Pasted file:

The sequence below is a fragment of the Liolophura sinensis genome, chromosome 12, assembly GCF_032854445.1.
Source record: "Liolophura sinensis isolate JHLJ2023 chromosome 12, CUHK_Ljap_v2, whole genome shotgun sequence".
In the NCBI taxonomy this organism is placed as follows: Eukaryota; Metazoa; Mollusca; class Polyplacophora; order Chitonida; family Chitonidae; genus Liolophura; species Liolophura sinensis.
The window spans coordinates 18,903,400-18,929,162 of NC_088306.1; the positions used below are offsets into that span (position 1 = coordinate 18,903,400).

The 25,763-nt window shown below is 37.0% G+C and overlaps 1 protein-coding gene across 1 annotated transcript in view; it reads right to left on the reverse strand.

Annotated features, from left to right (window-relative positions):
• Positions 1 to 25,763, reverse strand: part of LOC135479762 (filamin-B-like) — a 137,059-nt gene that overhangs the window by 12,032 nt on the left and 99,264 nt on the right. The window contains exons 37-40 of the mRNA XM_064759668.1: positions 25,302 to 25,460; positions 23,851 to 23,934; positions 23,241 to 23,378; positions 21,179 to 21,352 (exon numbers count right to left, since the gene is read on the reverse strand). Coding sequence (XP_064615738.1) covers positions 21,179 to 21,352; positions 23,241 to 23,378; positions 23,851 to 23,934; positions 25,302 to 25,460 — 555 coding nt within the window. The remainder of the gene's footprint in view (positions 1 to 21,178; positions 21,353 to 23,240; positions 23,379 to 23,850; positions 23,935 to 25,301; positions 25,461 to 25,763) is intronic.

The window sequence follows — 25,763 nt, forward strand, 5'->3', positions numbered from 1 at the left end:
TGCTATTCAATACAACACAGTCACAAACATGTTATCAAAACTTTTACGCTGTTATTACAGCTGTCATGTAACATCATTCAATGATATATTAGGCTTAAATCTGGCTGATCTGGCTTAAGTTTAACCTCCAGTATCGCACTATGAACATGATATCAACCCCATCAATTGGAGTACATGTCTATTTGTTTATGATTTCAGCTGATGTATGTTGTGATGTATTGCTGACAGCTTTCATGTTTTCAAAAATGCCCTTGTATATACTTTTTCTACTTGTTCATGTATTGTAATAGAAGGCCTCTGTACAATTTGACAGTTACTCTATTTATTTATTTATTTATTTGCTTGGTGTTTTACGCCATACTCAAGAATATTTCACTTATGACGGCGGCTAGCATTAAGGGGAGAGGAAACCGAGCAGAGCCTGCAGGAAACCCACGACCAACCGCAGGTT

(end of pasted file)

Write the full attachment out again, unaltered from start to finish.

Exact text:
The sequence below is a fragment of the Liolophura sinensis genome, chromosome 12, assembly GCF_032854445.1.
Source record: "Liolophura sinensis isolate JHLJ2023 chromosome 12, CUHK_Ljap_v2, whole genome shotgun sequence".
In the NCBI taxonomy this organism is placed as follows: Eukaryota; Metazoa; Mollusca; class Polyplacophora; order Chitonida; family Chitonidae; genus Liolophura; species Liolophura sinensis.
The window spans coordinates 18,903,400-18,929,162 of NC_088306.1; the positions used below are offsets into that span (position 1 = coordinate 18,903,400).

The 25,763-nt window shown below is 37.0% G+C and overlaps 1 protein-coding gene across 1 annotated transcript in view; it reads right to left on the reverse strand.

Annotated features, from left to right (window-relative positions):
• Positions 1 to 25,763, reverse strand: part of LOC135479762 (filamin-B-like) — a 137,059-nt gene that overhangs the window by 12,032 nt on the left and 99,264 nt on the right. The window contains exons 37-40 of the mRNA XM_064759668.1: positions 25,302 to 25,460; positions 23,851 to 23,934; positions 23,241 to 23,378; positions 21,179 to 21,352 (exon numbers count right to left, since the gene is read on the reverse strand). Coding sequence (XP_064615738.1) covers positions 21,179 to 21,352; positions 23,241 to 23,378; positions 23,851 to 23,934; positions 25,302 to 25,460 — 555 coding nt within the window. The remainder of the gene's footprint in view (positions 1 to 21,178; positions 21,353 to 23,240; positions 23,379 to 23,850; positions 23,935 to 25,301; positions 25,461 to 25,763) is intronic.

The window sequence follows — 25,763 nt, forward strand, 5'->3', positions numbered from 1 at the left end:
TGCTATTCAATACAACACAGTCACAAACATGTTATCAAAACTTTTACGCTGTTATTACAGCTGTCATGTAACATCATTCAATGATATATTAGGCTTAAATCTGGCTGATCTGGCTTAAGTTTAACCTCCAGTATCGCACTATGAACATGATATCAACCCCATCAATTGGAGTACATGTCTATTTGTTTATGATTTCAGCTGATGTATGTTGTGATGTATTGCTGACAGCTTTCATGTTTTCAAAAATGCCCTTGTATATACTTTTTCTACTTGTTCATGTATTGTAATAGAAGGCCTCTGTACAATTTGACAGTTACTCTATTTATTTATTTATTTATTTGCTTGGTGTTTTACGCCATACTCAAGAATATTTCACTTATGACGGCGGCTAGCATTAAGGGGAGAGGAAACCGAGCAGAGCCTGCAGGAAACCCACGACCAACCGCAGGTT